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I would like to load a .py file at runtime. This .py file is basically a config file with the following format:

var1=value  
var2=value  
predicate_function=func line : <return true or false>  

Once this file is loaded, I would like to be able to access var1, var2 and predicate_function. For each line, I'll pass it to the predicate function, and if it returns false, I'll ignore it.

In any case, I'm not sure how to load a python file at runtime and access its variables.

Clarification: there may be any number of these config files that I need to pass to the main program and I won't know their names until runtime. Google tells me I should use __import__. I'm not sure how to correctly use that method and then access the variables of the imported file.

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8 Answers 8

up vote 6 down vote accepted

You just need to be able to dynamically specify the imports and then dynamically get at the variables.

Let's say your config file is bar.py and looks like this:

x = 3
y = 4
def f(x): return (x<4)

Then your code should look like this:

import sys

# somehow modnames should be a list of strings that are the names of config files
#
# you can do this more dynamically depending on what you're doing                                                                                                     
modnames = ['bar']

for modname in modnames:
  exec('import %s' % modname)

for modname in modnames:
  mod = sys.modules[modname]
  for k in mod.__dict__:
    if k[:2] != '__':
      print modname, k, mod.__dict__[k]

I get this output:

bar f <function f at 0x7f2354eb4cf8>
bar x 3
bar y 4

Then you at least have all the variables and functions. I didn't quite get what you wanted from the predicate functions, but maybe you can get that on your own now.

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Worked perfectly, thanks forefinger! –  Shahbaz Feb 14 '10 at 9:55

As written in the python official documentation, if you just want to import a module by name, you can look it up in the sys.modules dictionary after using __import__.

Supposing your configuration is in myproject.mymodule, you would do like that :

module_name = 'myproject.mymodule'

import sys
__import__(module_name)
mymodule = sys.modules[module_name]

# Then you can just access your variables and functions
print mymodule.var1
print mymodule.var2
# etc...

You can also use the return value of __import__ statement but you will have to understand fully how python works with namespaces and scopes.

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2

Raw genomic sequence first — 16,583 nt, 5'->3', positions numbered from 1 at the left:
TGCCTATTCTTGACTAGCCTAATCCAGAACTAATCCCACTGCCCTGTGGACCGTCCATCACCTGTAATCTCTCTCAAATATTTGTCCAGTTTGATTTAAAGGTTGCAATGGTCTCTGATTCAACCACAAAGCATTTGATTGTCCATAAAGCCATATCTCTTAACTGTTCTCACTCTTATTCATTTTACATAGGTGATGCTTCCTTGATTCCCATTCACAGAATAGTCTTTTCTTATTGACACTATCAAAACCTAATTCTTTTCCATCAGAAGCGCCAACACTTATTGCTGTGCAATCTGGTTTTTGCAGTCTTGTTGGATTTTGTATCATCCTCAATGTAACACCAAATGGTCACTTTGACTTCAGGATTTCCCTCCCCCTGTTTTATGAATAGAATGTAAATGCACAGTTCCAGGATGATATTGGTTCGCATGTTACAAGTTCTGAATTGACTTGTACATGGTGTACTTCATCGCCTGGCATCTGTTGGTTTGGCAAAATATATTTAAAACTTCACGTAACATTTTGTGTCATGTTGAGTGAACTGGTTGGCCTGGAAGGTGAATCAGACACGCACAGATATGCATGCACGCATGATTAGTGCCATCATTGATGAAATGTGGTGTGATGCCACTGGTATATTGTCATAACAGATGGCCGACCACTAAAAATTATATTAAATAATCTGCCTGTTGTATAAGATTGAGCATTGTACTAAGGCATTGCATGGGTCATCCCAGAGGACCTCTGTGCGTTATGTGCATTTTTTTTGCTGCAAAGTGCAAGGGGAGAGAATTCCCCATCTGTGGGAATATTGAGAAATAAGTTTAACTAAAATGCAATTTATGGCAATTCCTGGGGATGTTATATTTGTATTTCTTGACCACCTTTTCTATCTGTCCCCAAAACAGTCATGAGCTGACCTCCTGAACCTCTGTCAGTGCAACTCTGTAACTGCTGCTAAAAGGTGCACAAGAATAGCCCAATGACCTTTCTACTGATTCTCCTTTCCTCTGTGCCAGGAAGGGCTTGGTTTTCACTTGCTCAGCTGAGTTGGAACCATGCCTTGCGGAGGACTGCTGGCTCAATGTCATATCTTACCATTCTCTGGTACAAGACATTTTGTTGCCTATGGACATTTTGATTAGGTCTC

mmh, nope, in my example, it would return myproject module and not myproject.mymodule. Straight from the doc : When the name variable is of the form package.module, normally, the top-level package (the name up till the first dot) is returned, not the module named by name. –  Clément Feb 14 '10 at 18:18

To access another Python module, you import it. execfile has been mentioned by a couple people, but it is messy and dangerous. execfile clutters your namespace, possibly even messing up the code you are running. When you want to access another Python source file, use the import statement.

Even better would be not to use a Python file for configuration at all, but rather to use the builtin module ConfigParser or a serialization format like JSON. This way your configuration files don't allow execution of arbitrary (possibly malicious) code, doesn't require people to know Python to configure your program, and can easily be altered programatically.

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Actually the reason I am making my config a python file is because I want the config file to contain a couple of (predicate) functions. Otherwise I would simple read in a text file, split the strings and read into a dict. –  Shahbaz Feb 14 '10 at 8:44

If the imported module is on the regular search path, you can use __import__.

If you need to load the module from an arbitrary path in the filesystem, use imp.load_module.

Be sure to consider the security implications of loading arbitrary user-specified code.

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+1 Concise and simple (= pythonic) –  0xc0de Aug 2 '12 at 7:05

In Python 2.*, execfile works (I recommend passing a specific dictionary and accessing the variables from there -- as the note in the docs says, execfile can't affect the calling function's locals() dictionary).

In Python 3.*, execfile has been removed, so do, instead:

with open('thefile.py') as f:
  exec(f.read(), somedict)
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I'm kinda late to the party, but I want to present an alternative answer nonetheless.

If you want to import code without affecting the global module namespace, you can create an anonymous module (using types.ModuleType) and load arbitrary code in it (using compile and exec). For instance, like this:

import types

filename = "/path/to/your/file.py"
with open(filename) as fp:
    code = compile(fp.read(), filename, "exec")
config_module = types.ModuleType("<config>")
exec code in config_module.__dict__

You can then access the variables as config_module.var1, &c.

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If you want to have a configuration file that will only be edited by the user when the program isn't running, just import it as a normal python file

ie.

main.py:

import config
print config.var1

config.py:

var="var12"
var2 = 100.5
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I may have any number of such config files, so I can't just do an "import configFile." Otherwise this would be the simplest solution :) –  Shahbaz Feb 14 '10 at 8:41

try the imp module : http://docs.python.org/library/imp.html

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